The thing Steve is talking about isn’t really helpful for shipping DLLs inside wheels. The challenge is that you want to isolate each wheel, so that if two wheels happen to ship different versions of (say) openssl, they don’t accidentally interfere with each other. To do this properly, you can’t put your openssl.dll on the search path, because that’s shared by all packages, and you can’t even call it
openssl.dll, because the Windows DLL loader assumes that if it’s ever seen a file called
openssl.dll, then that’s what it should use for all future files called
openssl.dll, even if they’re being loaded from a different path.
AFAIK right now the only reliable ways to ship DLLs in Windows wheels are:
Manually give all your DLLs unique names. This probably requires manually hacking your build system to use the new name, maybe using black magic to generate some new
.lib files, or else using a hacky tool built by some random person on github to patch your built binaries in-place. Then, hack your package’s
__init__.py to either manually pre-load all these DLLs by absolute path, or else mutate the process’s
PATH envvar to add a new directory you control, where you’ve placed all your DLLs. Or something involving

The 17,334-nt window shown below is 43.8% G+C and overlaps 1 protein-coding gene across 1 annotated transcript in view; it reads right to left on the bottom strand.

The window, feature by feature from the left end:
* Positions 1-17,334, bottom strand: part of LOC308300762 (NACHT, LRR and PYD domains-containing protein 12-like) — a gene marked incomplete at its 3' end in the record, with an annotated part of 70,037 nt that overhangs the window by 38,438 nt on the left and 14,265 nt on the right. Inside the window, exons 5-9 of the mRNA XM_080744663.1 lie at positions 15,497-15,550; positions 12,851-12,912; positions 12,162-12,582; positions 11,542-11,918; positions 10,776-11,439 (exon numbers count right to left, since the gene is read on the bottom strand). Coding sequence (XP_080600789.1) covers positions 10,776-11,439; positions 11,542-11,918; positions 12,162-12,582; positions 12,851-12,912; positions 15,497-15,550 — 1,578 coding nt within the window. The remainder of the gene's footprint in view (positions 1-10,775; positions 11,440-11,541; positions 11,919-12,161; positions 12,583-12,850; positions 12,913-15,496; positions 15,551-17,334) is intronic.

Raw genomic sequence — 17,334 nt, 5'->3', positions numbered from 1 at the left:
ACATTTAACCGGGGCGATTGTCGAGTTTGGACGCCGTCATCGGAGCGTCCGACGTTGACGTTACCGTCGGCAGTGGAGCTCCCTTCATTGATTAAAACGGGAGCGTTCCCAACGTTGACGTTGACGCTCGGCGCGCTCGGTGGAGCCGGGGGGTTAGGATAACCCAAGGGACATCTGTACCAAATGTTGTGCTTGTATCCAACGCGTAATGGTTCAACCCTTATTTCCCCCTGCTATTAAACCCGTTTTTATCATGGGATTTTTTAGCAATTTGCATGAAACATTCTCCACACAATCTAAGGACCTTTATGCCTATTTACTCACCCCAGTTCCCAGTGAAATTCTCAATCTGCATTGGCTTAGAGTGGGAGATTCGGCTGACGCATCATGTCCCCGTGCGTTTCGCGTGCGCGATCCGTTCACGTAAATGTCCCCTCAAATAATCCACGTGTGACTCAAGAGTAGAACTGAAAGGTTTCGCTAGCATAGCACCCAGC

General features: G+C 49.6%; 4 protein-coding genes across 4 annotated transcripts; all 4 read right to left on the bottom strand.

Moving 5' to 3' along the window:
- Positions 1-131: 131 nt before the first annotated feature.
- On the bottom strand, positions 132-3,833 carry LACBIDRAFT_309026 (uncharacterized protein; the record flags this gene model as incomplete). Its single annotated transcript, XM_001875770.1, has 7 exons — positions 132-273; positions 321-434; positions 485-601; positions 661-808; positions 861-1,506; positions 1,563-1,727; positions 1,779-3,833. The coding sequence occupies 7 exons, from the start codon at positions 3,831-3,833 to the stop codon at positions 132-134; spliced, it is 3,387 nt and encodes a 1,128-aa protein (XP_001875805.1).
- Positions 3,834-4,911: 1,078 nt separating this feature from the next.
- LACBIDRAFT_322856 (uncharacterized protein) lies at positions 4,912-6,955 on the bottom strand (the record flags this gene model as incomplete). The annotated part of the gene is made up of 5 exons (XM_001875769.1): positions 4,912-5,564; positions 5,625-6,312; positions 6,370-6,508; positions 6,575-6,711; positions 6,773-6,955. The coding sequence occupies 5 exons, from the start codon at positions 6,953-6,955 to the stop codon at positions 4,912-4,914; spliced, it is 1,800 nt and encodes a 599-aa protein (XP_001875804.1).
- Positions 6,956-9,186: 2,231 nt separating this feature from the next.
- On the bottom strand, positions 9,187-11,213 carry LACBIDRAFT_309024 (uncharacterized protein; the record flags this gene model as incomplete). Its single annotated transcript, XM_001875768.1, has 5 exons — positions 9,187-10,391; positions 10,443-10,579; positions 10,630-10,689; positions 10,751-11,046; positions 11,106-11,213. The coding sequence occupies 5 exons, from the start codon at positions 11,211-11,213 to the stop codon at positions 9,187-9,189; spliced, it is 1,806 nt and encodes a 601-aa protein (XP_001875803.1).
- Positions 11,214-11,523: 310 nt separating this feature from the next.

AddDllDirectory (but that’s Win8+ only, so you can’t rely on it). The details are extremely complicated.
Don’t ship DLLs; use static linking instead.
NumPy actually does the first option – if you look at
numpy-1.16.2-cp27-cp27m-win32.whl on pypi, you’ll see it contains a file called
numpy/.libs/libopenblas.JKAMQ5EVHIVCPXP2XZJB2RQPIN47S32M.gfortran-win32.dll. I honestly have no idea how this is accomplished – I just spent 20 minutes searching through our wheel build infrastructure and can’t find it. Possibly Matthew Brett is the only person who knows
I think sensible people generally use static linking.
IMO, comparing the three major platforms, they each have their own weird quirks, but in the end they’re all pretty similar in terms of how well they can support portable wheels. But currently our tooling for macOS and Linux is better than our tooling for Windows, so supporting Windows is probably harder in practice. Windows really needs an auditwheel equivalent to catch up. (And it would be technically straightforward to do this, just no-one has done it.)